16.                         What is the one thing you would do differently now (concerning writing or editing or publishing or illustrating) and why?

With my first couple of books I worked with an editor and a designer named Forrest Adam Sumner, he was such an incredible creative partner, he was just the first editor, and designer I worked with.  I don’t think I understood how lucky I was to have him.  He was charging ridiculously low fees for absolutely extraordinary work.  Ultimately (we did not have a falling out) but something happened in his life and he went off and disappeared and we stopped working together.  If I could look back on my publishing career the one thing I so regret not having him.  He made my work so much better, he brought the quality of everything just that much, one more level higher.  We connected right off the bat.  He was just that brilliant, creative partner that you want and since he was the first editor I worked with, I did not realize how lucky I was.  If I could do anything differently, I would go back in time and pay him more money to show him how much I appreciate what he brought to the project.  He really went above and beyond.  That is a rare and special thing. 

 

17.                        What saying or mantra do you live by?

I love the Ernest Hemming way quote, “We are all apprentices in a craft where no one ever becomes a master.”  That is important to keep in mind.  Everyone thinks of Hemmingway as being a master of the craft and yet here he is saying he’s but an apprentice and that he is always learning.  That we are all always learning, I think that is so useful in so many ways.  I think we always want to be improving; we always want to be learning as writers.  We also want to remember we are never masters, we can always do better and that’s okay.  We don’t have to beat ourselves up for not being geniuses.  If Hemmingway says he was an apprentice then it is perfectly okay for you and me and whoever is out there, trying to write their novel to be apprentices as well.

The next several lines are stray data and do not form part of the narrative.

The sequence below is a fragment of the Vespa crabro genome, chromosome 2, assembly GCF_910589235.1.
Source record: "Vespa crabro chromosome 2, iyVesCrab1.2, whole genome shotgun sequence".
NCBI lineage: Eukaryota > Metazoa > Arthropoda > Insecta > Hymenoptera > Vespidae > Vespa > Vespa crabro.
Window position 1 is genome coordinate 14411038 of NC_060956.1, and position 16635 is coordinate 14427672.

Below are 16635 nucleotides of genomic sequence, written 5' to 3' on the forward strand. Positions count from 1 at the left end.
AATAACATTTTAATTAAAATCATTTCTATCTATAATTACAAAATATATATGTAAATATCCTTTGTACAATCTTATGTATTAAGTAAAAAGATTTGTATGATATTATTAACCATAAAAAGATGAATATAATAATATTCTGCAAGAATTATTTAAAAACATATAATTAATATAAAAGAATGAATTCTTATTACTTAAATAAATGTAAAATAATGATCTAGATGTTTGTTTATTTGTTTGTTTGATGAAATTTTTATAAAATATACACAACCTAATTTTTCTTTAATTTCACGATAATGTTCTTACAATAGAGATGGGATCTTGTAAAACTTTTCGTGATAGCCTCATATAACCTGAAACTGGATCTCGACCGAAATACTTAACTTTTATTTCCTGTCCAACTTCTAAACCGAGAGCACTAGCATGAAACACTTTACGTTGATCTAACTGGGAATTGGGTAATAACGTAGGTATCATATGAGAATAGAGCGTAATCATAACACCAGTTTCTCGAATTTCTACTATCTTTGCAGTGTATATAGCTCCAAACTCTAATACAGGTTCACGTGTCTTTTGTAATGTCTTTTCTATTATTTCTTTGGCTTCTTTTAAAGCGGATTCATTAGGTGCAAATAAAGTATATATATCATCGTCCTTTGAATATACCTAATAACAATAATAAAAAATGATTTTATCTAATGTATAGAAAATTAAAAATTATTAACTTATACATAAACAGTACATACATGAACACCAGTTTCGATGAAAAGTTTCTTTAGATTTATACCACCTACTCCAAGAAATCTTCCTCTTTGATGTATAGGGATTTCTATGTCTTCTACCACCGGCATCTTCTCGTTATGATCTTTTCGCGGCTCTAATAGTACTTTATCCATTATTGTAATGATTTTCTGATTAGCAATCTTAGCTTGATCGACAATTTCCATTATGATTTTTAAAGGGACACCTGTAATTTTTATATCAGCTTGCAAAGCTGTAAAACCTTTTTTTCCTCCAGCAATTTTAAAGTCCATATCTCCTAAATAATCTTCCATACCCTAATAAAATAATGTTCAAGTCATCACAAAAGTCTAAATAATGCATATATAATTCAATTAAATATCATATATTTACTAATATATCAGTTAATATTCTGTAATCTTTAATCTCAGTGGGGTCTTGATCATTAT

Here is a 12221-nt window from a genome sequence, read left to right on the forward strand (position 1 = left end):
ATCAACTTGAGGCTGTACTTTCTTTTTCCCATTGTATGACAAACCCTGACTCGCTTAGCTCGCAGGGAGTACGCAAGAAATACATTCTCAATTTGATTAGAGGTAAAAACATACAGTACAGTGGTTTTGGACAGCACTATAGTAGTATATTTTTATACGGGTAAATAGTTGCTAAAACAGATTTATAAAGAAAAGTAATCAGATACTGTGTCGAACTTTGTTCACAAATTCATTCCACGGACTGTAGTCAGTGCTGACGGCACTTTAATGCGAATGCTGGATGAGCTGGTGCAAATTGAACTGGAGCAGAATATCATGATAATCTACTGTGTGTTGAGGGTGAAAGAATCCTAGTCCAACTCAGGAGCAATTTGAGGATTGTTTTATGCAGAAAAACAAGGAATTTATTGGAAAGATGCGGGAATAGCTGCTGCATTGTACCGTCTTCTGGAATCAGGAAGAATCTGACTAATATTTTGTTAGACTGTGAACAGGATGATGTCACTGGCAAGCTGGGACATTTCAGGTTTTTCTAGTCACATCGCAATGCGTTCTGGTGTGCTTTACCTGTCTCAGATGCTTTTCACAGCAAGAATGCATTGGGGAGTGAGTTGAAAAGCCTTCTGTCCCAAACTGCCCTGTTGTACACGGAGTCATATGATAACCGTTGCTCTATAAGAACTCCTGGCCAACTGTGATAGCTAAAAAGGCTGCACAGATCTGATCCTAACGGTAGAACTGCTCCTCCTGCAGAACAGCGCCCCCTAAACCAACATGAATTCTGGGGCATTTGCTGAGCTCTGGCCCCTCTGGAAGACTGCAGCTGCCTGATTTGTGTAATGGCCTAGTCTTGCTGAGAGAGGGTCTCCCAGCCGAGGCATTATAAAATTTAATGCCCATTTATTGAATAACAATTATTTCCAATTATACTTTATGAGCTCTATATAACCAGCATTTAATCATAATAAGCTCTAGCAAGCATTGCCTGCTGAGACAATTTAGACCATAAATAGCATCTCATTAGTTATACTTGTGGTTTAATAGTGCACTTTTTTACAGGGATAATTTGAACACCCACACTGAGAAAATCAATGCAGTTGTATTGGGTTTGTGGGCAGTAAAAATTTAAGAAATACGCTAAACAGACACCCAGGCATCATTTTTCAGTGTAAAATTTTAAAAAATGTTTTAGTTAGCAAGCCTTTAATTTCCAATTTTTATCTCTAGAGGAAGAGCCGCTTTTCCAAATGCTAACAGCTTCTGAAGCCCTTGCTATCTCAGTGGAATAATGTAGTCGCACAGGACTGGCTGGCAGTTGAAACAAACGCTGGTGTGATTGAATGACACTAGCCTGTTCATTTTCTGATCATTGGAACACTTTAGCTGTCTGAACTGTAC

18.                        Anything else you would like to say?

I’ll say that I am a writing coach if you are looking for some support, some advice, and some accountability to help you though the novel writing process then pop by my website [he laughs and says can you guys here my kids?  I have three daughters and they are upstairs going crazy] anyway, that is what I will leave you with.  If you are a writing watching [or reading] this and struggling with your writing or if you are looking for support or looking for advice or you just want a partner to help you through this crazy process that is writing a book I am a writing coach and you can visit [my website].   There is information there about my coaching program or you can just send me an email at kevin@kevintjohns.com  This writing thing is my life and my passion so I care about it and it is what I do every day.  If you want someone to connect with, if you are feeling alone or depressed or if you are struggling.  If you have a story within you and you just don’t know how to get it out or you don’t believe you can do it.  I believe in you I know that you can do it.  If a moron like me can do it, you can do it too.  So, hit me up and I’d love to hear from you or check out my novels; I’ve got two Young Adult novels called The Page Turners and The Page Turners, Economy of Fear.  I have a thriller called, M School which I think is pretty great.  It came out last year and I’d love for you to check it out.

Thanks so much for watching [or reading].  I hope you enjoyed it, and I’d love to hear from you.

Thanks everyone.